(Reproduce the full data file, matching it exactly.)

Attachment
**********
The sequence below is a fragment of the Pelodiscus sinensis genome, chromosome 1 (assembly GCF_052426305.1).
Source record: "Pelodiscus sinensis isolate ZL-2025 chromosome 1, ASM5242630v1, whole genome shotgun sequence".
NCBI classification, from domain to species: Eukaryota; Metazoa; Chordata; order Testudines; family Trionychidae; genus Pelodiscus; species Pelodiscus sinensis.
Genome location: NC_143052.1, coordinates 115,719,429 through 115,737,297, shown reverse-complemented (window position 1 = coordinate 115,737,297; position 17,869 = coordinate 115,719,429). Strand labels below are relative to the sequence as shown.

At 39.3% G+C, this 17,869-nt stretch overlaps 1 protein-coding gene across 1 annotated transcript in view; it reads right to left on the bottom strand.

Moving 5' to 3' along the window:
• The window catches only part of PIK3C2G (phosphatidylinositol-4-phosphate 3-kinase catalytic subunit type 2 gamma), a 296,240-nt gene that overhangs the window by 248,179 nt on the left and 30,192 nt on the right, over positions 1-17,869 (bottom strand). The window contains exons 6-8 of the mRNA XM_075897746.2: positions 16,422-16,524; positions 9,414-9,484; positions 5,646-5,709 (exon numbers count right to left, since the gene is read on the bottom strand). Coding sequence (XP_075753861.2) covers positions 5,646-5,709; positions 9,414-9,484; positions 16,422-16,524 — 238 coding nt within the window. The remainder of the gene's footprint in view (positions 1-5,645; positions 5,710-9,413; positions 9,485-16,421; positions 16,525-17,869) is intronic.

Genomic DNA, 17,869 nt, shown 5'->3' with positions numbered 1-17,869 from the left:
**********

The sequence below is a fragment of the Pelodiscus sinensis genome, chromosome 1 (assembly GCF_052426305.1).
Source record: "Pelodiscus sinensis isolate ZL-2025 chromosome 1, ASM5242630v1, whole genome shotgun sequence".
NCBI classification, from domain to species: Eukaryota; Metazoa; Chordata; order Testudines; family Trionychidae; genus Pelodiscus; species Pelodiscus sinensis.
Genome location: NC_143052.1, coordinates 115,719,429 through 115,737,297, shown reverse-complemented (window position 1 = coordinate 115,737,297; position 17,869 = coordinate 115,719,429). Strand labels below are relative to the sequence as shown.

At 39.3% G+C, this 17,869-nt stretch overlaps 1 protein-coding gene across 1 annotated transcript in view; it reads right to left on the bottom strand.

Moving 5' to 3' along the window:
• The window catches only part of PIK3C2G (phosphatidylinositol-4-phosphate 3-kinase catalytic subunit type 2 gamma), a 296,240-nt gene that overhangs the window by 248,179 nt on the left and 30,192 nt on the right, over positions 1-17,869 (bottom strand). The window contains exons 6-8 of the mRNA XM_075897746.2: positions 16,422-16,524; positions 9,414-9,484; positions 5,646-5,709 (exon numbers count right to left, since the gene is read on the bottom strand). Coding sequence (XP_075753861.2) covers positions 5,646-5,709; positions 9,414-9,484; positions 16,422-16,524 — 238 coding nt within the window. The remainder of the gene's footprint in view (positions 1-5,645; positions 5,710-9,413; positions 9,485-16,421; positions 16,525-17,869) is intronic.

Genomic DNA, 17,869 nt, shown 5'->3' with positions numbered 1-17,869 from the left: